Despite the fact that this hold (and route) really is this awesome, I had to encourage Steve not to smile so much. Mugre Mugre (5.10d - R)

Despite the fact that this hold (and route) really is this awesome, I had to encourage Steve not to smile so much. Mugre Mugre (5.10d – R)

Mugre Mugre (5.10d - R)

Mugre Mugre (5.10d – R)

Steve working up the amazing Mugre Mugre (5.10d - R).

Steve working up the amazing Mugre Mugre (5.10d – R).

The crags on the left (east) side of the road. They always caught some impressive evening light.

The crags on the left (east) side of the road. They always caught some impressive evening light.

A cool shrine in the Virgin Canyon.

A cool shrine in the Virgin Cañon.

Part of the shrine in the Virgin Canyon.

Part of the shrine in the Virgin Cañon.

Day 3: multi-magic. Today Andy, Robyn and I cruised up Satori (7 pitches up to 10c). The approach is quite literally across from the troll door entrance to our castle. Up the hill and 45 min later, we were sweating in the jungle at the base of this amazing wall. Robyn took the lead on the first pitch and cruised up a beautiful grey face filled with classic side pulls, pockets and cactus. Two pitches led to the base of a 5 pitch pillar of 5.10 on an exposed finger leading to the summit. Roosters, pigs, insane firetruck sirens and random vaquero serenaded us from below.

Poke, poke, poke.

Poke, poke, poke.

Robyn at the top of pitch 5, high up on Satori.

Robyn at the top of pitch 5, high up on Satori.

Andy following pitch 4 or so on Satori.

Andy following pitch 4 or so on Satori.

Getting off the ledge at pitches 3 and 4. Great climbing!

Getting off the ledge at pitches 3 and 4. Great climbing!

A little softness in the land of the pokey.

A little softness in the land of the pokey.

The Summit register. Signed our names, took some snapshots and a swig of tequila from an unmarked jar and began the rappels. Back by 3pm and it was Tecate’s and tortas on the roof followed by another night back at la Posada for dinner. Not a bad routine. I like this multi-pitch stuff. Thinking we may climb the spires tomorrow. We heard there is a tyrolean between the summits a few hundred feet off the deck.

Seconding the crux pitch of Satori. Great movement on awesome holds. A highly recommended route for sure.

Seconding the crux pitch of Satori. Great movement on awesome holds. A highly recommended route for sure.

The view from the top of Satori. The town of Hidalgo stretches out below and our badass castle is in the center and bottom of the frame (look for the blue pool and red roof).

The view from the top of Satori. The town of Hidalgo stretches out below and our badass castle is in the center and bottom of the frame (look for the blue pool and red roof).

Andy at the summit of Satori (5.10c, 7 pitches). What a great route and a perfect warm-up for what was to come. This route also marked the longest Robyn and I had done to date!

Andy at the summit of Satori (5.10c, 7 pitches). What a great route and a perfect warm-up for what was to come. This route also marked the longest route Robyn and I had done to date!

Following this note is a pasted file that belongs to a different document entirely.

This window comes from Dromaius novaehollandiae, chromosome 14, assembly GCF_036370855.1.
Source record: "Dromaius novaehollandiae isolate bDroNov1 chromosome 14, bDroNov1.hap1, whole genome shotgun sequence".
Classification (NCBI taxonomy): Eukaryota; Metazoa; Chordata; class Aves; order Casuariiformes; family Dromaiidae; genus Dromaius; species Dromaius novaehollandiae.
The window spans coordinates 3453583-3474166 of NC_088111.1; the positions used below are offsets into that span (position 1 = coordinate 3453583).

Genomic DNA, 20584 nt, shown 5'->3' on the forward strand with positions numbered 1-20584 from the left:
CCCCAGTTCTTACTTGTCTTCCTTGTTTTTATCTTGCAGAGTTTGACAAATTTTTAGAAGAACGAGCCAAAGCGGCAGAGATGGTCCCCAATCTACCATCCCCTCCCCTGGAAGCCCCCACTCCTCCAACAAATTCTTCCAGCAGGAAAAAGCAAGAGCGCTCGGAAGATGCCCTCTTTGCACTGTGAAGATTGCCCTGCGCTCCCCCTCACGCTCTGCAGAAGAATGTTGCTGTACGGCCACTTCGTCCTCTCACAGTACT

We found a little surprise in the summit register at the top of Satori (5.10c, 7 pitches).

We found a little surprise in the summit register at the top of Satori (5.10c, 7 pitches).

Taking the plunge.

Taking the plunge.

It was actually much better than my face suggests… I am just a sissy.

It was actually much better than my face suggests… I am just a sissy.

Day 4: inSpiring Views. Today was all about The Spires. These pillars of rock stand 200′ above the slopes below and offer incredible 360 degree views of the El Potrero Chico massif and the surrounding mountains. Steve and Lauren headed up the south side of the east pillar. While Robyn, Andy and I headed up the north side of the west pillar. After one pitch both climbs move past a saddle that separates the two summits. The second pitches of both climbs were incredibly exposed and exciting. Steven and Lauren’s climb moved past an intimidating bulge and runout bolts. Our summit, moved past a beautiful slab and airy arête.

Steve brings Lauren up in their best rendition of a Patagonia ad.

Steve brings Lauren up in their best rendition of a Patagonia ad.

Steve and Lauren work their way up the Grande Spire. Stunning backdrop. An amazing looking route!

Steve and Lauren work their way up the Grande Spire. Stunning backdrop. An amazing looking route!

Ethan on the summit pitch of the Chico Spire. A technical 5.10+ with mega cool exposure.

Ethan on the summit pitch of the Chico Spire. A technical 5.10+ with mega cool exposure.

Robyn on Aguja Celo Rey (5.10+, 2 pitches)

Robyn on Aguja Celo Rey (5.10+, 2 pitches)

Aguja Celo Rey (5.10+). The exposure on this pitch was absolutely awesome!

Aguja Celo Rey (5.10+). The exposure on this pitch was absolutely awesome!

Hanging out on the summit of the Chico Spire (5.10+) as Steve brings Lauren up to the summit of the Grande Spire.

Hanging out on the summit of the Chico Spire (5.10+) as Steve brings Lauren up to the summit of the Grande Spire.

Andy working his way up the last pitch to the summit of the Chico Spire. Yeah, radical.

Andy working his way up the last pitch to the summit of the Chico Spire. Yeah, radical.

Steve enjoying some perfect Mexican limestone on a sunny day in El Potrero.

Steve enjoying some perfect Mexican limestone on a sunny day in El Potrero.

So good!

After seeing a picture of a tyrolean in one of the guides it was a given that we had to experience it for ourselves. After climbing the eastern spire, Steve fixed a line and trailed it up the west spire. We tightened it with a 3-to-1 and let Andy be the guinea pig. Crossing the tyrolean was certainly a highlight of the trip so far. Clipping into the line and swinging into space, legs dangling 200 feet off the ground was both dizzying and exhilarating. Not to mention that it made an amazing place to hang for some pictures.